We have read the contribution by Lamb and Stephenson with great interest. It was, however, a challenge to find data supporting their hypothesis. Most of the arguments seem to be based on speculation. They refer to a few human studies, and we agree that “extracellular K+ does rise to critical levels during normal exercise.” However, the argument that “it seems very likely that the decrease in intracellular pH has substantial beneficial effects in exercising humans by delaying the onset of fatigue” does not have experimental support. In contrast, a number of studies have shown that lowered pH leads to a greater potassium release and potassium accumulation in muscle interstitium, as we have described in our contribution. Furthermore, that the McArdle patients display faster onset of fatigue due to lack of lactate accumulation is hard to follow. Fatigue in these patients is more likely related to a high K+ efflux and the reduced number of Na+-K+ pumps compared with control subjects (3).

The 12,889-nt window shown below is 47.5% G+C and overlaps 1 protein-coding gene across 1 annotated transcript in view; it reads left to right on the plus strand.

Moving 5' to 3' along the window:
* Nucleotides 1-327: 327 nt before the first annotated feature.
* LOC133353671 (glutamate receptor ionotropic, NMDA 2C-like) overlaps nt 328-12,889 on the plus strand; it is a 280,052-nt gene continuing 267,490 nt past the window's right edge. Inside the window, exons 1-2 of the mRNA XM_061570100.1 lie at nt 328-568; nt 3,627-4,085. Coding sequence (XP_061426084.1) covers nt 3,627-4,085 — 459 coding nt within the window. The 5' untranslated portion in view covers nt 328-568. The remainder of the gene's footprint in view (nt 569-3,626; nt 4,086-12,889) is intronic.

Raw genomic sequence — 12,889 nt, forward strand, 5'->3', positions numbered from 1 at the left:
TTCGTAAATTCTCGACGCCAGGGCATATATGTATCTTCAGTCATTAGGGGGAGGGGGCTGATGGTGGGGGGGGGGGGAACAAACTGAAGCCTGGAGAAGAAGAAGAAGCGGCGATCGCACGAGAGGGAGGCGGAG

The arguments for a positive role of lactic acid are based on studies of isolated noncontracting muscle and skinned muscle fibers. In our review we argued that these results represented artificial nonexercise-related conditions and it is not possible to extrapolate to the in vivo condition.
The argument that the results we obtained with isolated rat muscle incubated in Na-lactate are not valid because of progressive developing anoxic conditions (2) can be rejected, because the force reduction was obtained already in the first bout of activity (4).
It is argued by Lamb and Stephenson that the high Km for the lactate/H+ cotransporter MCT4 in fast-twitch muscle is to allow for lactic acid accumulation, and this notion is used to support the theory that high lactate concentrations delays fatigue. They wrote “This must be beneficial…,” which is not a very strong argument. It could as well be that the high lactate is protecting the muscle cell from reaching a situation of very low ATP levels. The capacity for lactate/H+ transport in human muscle is increased by training and there is a positive correlation between transport capacity (i.e., efflux) and performance (5); these findings further suggest that lactic acid accumulation is a disadvantage.
In the 1990s, we argued that high lactate and low muscle pH is not the primary cause of fatigue in humans (1), but it seems to contribute during intense exercise. As it currently stands, evidence is still lacking that this is not the case.